Council on Energy, Environment and Water Integrated | International | Independent

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14 Indian States Are at the Forefront of Flood Early Warning Systems: CEEW Study

New Delhi, 13 July 2023: Fourteen Indian states have better resilience to floods due to the availability, accessibility and effectiveness of early warning systems, according to a new report released by the Council on Energy, Environment and Water (CEEW) today. States such as Assam, Odisha, Sikkim, Uttar Pradesh, Uttarakhand, Jharkhand, and Kerala lead the way. The report, ‘Strengthening India's Disaster Preparedness with Technology: A Case for Effective Early Warning Systems’, highlights that early warning systems are a critical component of building climate resilience as the country sees increasing extreme weather events such as floods and cyclones in recent times. These early warnings are also a part of disaster risk reduction, a key focus area under India’s G20 Presidency. 

The CEEW study calculated resilience to floods and cyclones as a sum of availability (presence of early warning stations), accessibility (share of people who have access to information, say, through phones) and effectiveness (presence of governance and financial frameworks) of early warning systems. CEEW’s analysis revealed that with accelerating climate change, states need to rapidly expand the availability of flood early warning systems. While 72 per cent of Indian districts are exposed to extreme flood events, merely 25 per cent of these exposed districts have level flood forecasting stations. Further, while 24 states in India have institutional mechanisms in place for flood early warning systems, only 6 – Jharkhand, Tamil Nadu, Assam, Kerala, Himachal Pradesh, and Goa – show moderate utilisation of the funds dedicated to it.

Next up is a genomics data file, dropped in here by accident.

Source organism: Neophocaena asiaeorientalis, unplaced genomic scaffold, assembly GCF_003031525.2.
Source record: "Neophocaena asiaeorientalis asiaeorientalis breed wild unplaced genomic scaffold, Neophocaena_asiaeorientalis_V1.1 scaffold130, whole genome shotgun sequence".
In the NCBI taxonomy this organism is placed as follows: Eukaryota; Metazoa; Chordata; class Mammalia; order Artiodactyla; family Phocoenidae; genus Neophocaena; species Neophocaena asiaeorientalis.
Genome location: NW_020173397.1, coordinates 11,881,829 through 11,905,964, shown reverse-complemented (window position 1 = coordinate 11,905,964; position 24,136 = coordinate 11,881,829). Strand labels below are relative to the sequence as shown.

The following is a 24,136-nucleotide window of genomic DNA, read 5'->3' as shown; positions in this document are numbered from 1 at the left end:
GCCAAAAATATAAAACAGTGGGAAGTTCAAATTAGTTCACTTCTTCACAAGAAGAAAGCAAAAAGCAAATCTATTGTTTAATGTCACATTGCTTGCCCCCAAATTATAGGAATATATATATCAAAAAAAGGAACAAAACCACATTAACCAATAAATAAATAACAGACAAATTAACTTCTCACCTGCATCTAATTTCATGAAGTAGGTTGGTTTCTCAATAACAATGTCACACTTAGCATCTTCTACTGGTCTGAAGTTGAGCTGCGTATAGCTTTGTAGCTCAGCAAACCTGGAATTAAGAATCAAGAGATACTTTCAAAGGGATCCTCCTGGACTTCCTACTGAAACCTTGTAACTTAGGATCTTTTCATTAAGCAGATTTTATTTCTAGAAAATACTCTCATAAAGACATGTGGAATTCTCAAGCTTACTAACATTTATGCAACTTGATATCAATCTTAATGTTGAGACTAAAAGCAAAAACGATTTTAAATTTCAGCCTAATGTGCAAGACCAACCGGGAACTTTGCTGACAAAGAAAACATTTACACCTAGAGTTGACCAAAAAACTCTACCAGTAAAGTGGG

Dr Vishwas Chitale, Senior Programme Lead, CEEW, said, “The recent floods in India and Cyclone Biparjoy have once again shown the importance of investing in early warning systems. India is rapidly expanding its early warning coverage by embracing transformative technologies. However, as we witness swapping patterns in the climatic extremes in the country, where previously drought-prone areas are now facing floods, all states need to ramp up their early warning systems to safeguard lives and livelihoods. States should leverage state-of-the-art technologies to build inclusive, impact-based multi-hazard early warning systems that involve the local communities for last-mile connectivity. Intensifying adaptation finance for enhancing disaster preparedness is the need of the hour.”

The CEEW report further notes that India has demonstrated leadership in cyclone early warning systems. Cyclone warnings are available to 100 per cent of the exposed population in the country. Coastal states such as Andhra Pradesh, Odisha, Goa, Karnataka, Kerala, and West Bengal are at the forefront of building resilience by establishing effective cyclone early warning systems. As cyclones increase in frequency with warming oceans, inland states in the path of these cyclonic storms will also need to strengthen resilience.

Shreya Wadhawan, Programme Associate, CEEW, said, “Early warning systems are a low-hanging fruit in disaster preparedness. The central and state governments should also invest in regional real-time flood monitoring microsensors, and collaborate with the private sector to improve these warning systems. Leveraging its position as the G20 presidency, India should promote the agenda of making early warnings available to all and champion impact-based people-centric systems for disaster risk reduction.”

A 2021 study by CEEW found that 27 Indian states and union territories (UTs) are vulnerable to extreme hydro-met disasters and their compounded impacts. The country suffered damages worth USD 7.6 billion (INR 62,000 crore) due to extreme flood and cyclone events in 2021 alone (WMO 2022). Currently, India’s cyclone early warning systems are much more robust than its flood ones, but as each state faces an increase in the frequency and intensity of climatic extremes, it is important to build effective early warning systems for all.

Read the full report ‘Strengthening India's Disaster Preparedness with Technology: A Case for Effective Early Warning Systems’ here.

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